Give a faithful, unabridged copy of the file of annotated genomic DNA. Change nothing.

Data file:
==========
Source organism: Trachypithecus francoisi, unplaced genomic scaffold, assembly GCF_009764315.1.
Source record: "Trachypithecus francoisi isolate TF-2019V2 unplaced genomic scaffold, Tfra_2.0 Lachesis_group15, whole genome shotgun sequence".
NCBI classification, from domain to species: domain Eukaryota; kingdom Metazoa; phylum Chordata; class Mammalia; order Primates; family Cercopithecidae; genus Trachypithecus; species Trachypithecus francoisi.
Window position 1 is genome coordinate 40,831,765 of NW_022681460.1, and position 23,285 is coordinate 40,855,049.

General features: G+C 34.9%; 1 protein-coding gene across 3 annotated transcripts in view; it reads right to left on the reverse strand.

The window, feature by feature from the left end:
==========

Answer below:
Source organism: Trachypithecus francoisi, unplaced genomic scaffold, assembly GCF_009764315.1.
Source record: "Trachypithecus francoisi isolate TF-2019V2 unplaced genomic scaffold, Tfra_2.0 Lachesis_group15, whole genome shotgun sequence".
NCBI classification, from domain to species: domain Eukaryota; kingdom Metazoa; phylum Chordata; class Mammalia; order Primates; family Cercopithecidae; genus Trachypithecus; species Trachypithecus francoisi.
Window position 1 is genome coordinate 40,831,765 of NW_022681460.1, and position 23,285 is coordinate 40,855,049.

General features: G+C 34.9%; 1 protein-coding gene across 3 annotated transcripts in view; it reads right to left on the reverse strand.

The window, feature by feature from the left end: